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Important Forster and Andrews instrument in danger. 3 manual

Started by David Pinnegar, February 08, 2017, 04:51:08 PM

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David Pinnegar



Forster & Andrews, Hull (1877)
Re-built by Hill & Sons, London (1906)
Hailsham Parish Church (St Mary's)
East Sussex
BN27 1BL

NPOR N15407
Three manual and pedals
30 speaking stops
Action: Tubular pneumatic throughout

En-fenĂȘtre front: Width (overall) 14'7"
Height (top of pipes) 19'8"
The organ now has no side casework as it is built
into the base of the tower. It occupies a floor area
approximately 12'9" wide x 14'9" deep.

Originally with tracker action, it was built in 1877
for the concert hall at the Royal Normal College for
the Blind at Upper Norwood in South London. In
1906 it was completely rebuilt by Hill & Sons and
converted to tubular pneumatic action. At this time
the console was replaced. It was extensively
refurbished again by Hill & Sons in 1921.

The college was evacuated soon after the outbreak
of war, and sometime between 1939 and 1944 the
organ was placed into storage by Willis & Sons. It
was installed at Hailsham in 1955 by Hill, Norman
and Beard of Lewes. This installation necessitated
major alterations, and the side casework shown in
early photographs is no longer in existence.

The organ retains its original stencilled display
pipes, and some other original Forster & Andrews
ranks. Other ranks are by Hill & Sons.

The Swell and Great are in reasonable playing order
and the organ is regularly used. Some minor repairs
have been carried out recently, although the last
major overhaul took place in 1981.

Organ for Possible Relocation

Department and Stop List

Pedal Key action TP Stop action TP Compass-low C Compass-high f1 Keys 30
1 Open Diapason 16
2 Bourdon 16
3 Quint 12
4 Flute 8
5 Trombone 16

Great Key action TP Stop action TP Compass-low C Compass-high a3 Keys 58
6 Contra Geigen 16
7 Open Diapason 8
8 Hohl Flute 8
9 Gamba 8
10 Harmonic Flute 4
11 Principal 4
12 Fifteenth 2
13 Mixture
14 Harmonic Tromba 8

Swell Key action TP Stop action TP Compass-low C Compass-high a3 Keys 58
24 Violoncello 8
25 Dulciana 8
26 Lieblich Gedeckt 8
27 Flauto Traverso 4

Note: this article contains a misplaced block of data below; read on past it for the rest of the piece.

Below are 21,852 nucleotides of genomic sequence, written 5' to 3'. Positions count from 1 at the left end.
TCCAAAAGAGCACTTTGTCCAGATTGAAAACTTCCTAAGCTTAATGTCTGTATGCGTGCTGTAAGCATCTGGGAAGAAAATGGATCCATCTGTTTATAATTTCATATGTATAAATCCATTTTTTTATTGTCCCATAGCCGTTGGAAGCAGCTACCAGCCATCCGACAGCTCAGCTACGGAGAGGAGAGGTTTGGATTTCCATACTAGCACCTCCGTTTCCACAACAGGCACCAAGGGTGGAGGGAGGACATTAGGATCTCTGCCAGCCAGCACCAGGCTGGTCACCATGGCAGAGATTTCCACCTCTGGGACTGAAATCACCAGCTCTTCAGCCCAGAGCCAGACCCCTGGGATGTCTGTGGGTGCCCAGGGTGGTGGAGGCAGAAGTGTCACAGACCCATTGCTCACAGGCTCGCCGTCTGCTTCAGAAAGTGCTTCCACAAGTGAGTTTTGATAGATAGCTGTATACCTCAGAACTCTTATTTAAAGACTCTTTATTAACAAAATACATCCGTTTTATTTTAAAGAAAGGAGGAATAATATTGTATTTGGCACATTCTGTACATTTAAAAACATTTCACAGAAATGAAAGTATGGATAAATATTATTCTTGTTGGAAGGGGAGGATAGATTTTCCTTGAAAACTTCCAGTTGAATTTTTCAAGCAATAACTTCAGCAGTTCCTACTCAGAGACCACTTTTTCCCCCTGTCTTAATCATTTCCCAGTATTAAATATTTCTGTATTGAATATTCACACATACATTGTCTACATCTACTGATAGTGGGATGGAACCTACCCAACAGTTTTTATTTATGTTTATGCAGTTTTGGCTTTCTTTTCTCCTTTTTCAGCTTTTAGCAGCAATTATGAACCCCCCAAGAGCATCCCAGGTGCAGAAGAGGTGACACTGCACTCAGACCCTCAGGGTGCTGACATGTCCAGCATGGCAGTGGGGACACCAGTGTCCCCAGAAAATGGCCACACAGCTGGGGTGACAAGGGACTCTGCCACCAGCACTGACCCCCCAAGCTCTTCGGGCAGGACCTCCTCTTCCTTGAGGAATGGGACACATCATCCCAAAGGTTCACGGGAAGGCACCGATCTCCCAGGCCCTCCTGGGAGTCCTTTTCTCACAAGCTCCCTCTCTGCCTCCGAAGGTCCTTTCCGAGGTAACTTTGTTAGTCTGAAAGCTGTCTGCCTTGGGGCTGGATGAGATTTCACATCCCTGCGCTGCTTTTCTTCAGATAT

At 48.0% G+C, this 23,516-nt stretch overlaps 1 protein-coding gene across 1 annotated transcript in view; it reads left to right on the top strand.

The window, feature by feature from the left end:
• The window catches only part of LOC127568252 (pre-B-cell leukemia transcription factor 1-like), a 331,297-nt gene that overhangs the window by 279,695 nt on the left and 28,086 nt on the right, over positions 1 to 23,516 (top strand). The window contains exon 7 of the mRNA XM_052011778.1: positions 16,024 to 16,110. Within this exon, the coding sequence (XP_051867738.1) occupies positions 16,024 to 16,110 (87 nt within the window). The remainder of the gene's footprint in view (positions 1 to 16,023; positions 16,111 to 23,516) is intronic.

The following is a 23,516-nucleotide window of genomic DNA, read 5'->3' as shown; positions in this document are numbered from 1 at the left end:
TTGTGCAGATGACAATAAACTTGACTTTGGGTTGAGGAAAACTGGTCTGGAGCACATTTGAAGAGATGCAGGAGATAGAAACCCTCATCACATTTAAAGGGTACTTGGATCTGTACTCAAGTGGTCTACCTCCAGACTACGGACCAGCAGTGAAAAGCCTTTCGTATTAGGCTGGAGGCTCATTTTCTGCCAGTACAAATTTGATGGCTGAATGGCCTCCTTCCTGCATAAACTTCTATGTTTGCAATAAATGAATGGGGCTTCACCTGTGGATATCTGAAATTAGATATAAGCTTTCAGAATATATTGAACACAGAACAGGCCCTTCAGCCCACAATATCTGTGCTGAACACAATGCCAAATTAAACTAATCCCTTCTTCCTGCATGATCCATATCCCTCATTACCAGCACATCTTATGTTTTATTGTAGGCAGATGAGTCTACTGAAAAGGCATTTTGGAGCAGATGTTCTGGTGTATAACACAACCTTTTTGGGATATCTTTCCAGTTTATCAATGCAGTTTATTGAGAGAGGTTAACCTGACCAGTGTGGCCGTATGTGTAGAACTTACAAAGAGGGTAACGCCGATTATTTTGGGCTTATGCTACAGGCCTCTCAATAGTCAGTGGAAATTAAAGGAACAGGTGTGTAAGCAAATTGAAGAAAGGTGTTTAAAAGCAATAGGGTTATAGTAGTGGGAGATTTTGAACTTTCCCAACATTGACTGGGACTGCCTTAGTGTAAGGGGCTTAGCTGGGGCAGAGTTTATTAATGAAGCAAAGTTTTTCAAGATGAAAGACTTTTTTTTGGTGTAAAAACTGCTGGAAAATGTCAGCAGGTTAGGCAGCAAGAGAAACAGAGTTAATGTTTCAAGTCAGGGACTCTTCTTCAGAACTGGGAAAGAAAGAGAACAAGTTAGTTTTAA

28 Flautina 2
29 Orchestral Oboe 8
30 Harmonic Tromba (from Great) 8
31 Corno di Bassetto 8

Choir Key action TP Stop action TP Compass-low C Compass-high a3 Keys 58
15 Bourdon 16
16 Open Diapason 8
17 Rohr Flute 8
18 Salicional 8
19 Voix Celeste 8
20 Principal 4
21 Harmonic Piccolo 2
22 Horn 8
23 Oboe 8

Other details
Console type: En-fenĂȘtre
Stop type: Drawstop
Pedalboard: Concave Radiating

Swell to Pedal
Swell to Great
Swell to Choir
Swell octave
Choir to Great
Choir to Pedal
Choir suboctave
Great to Pedal
Balanced swell pedal for Swell
Balance swell pedal for Choir
4 thumb pistons to Great (also on toe studs)
4 thumb pistons to Swell (also on toe studs)
4 thumb pistons to Choir

Blowing: Electric (3-phase)

Location and access
The organ is located at ground level at the
base of the tower immediately behind the
west doors as shown in the photograph.

There is therefore good level access directly
from the outside of the building, although
the space within the tower is very cramped.

The alterations made to the organ when it
was installed included mounting some of
the ranks and some larger isolated pipes
directly onto the walls of the tower.

The blower is located within the bellringing
chamber directly above the organ,
and suitable lifting equipment will be
required to remove it.
Background and timescales

In its current location, in the base of the tower, the organ prevents the historic west doors and
foyer (prior to 1955, a main entrance to the church) from being used. Consequently, the south
door, which is accessed via steps and is therefore far from satisfactory, has to be used as the
main entrance. Furthermore, the west doors, which are on the main approach path and are visible
from the High Street, present a gaunt and unwelcoming prospect, giving the appearance that
church itself may be redundant.

The Parochial Church Council is in discussion with the Chichester Diocesan Advisory
Committee about reordering works that would bring the west doors back into use as the main
entrance, and which due to levels, can provide full access for disabled people. The relocation of
the organ to a new home will be a necessary consequence if approval is granted for these works.

Expressions of interest will therefore be welcome, although the organ's availability is subject to
faculty permission being obtained from the Chancellor of the Diocese. An application is
currently being prepared.

Please contact us for more information about the organ and its fascinating history, including its
early years at the Royal Normal College for the Blind. Proposals to re-use the remaining
substantial "en fenĂȘtre" casework may also be considered.

While no charge will be made for the organ, the recipient will be responsible for all costs
involved in dismantling and removal.

Enquiries please to:
Ken Thomas
Telephone: 01323 849699 / 07817 560077

Martin Renshaw

This organ now appears to have found a new home in Yorkshire, and faculty procedures to allow this are expected to be concluded in October.  It must be remembered that the organ was twice rebuilt since 1877, and will no doubt be altered again for its new location.   Martin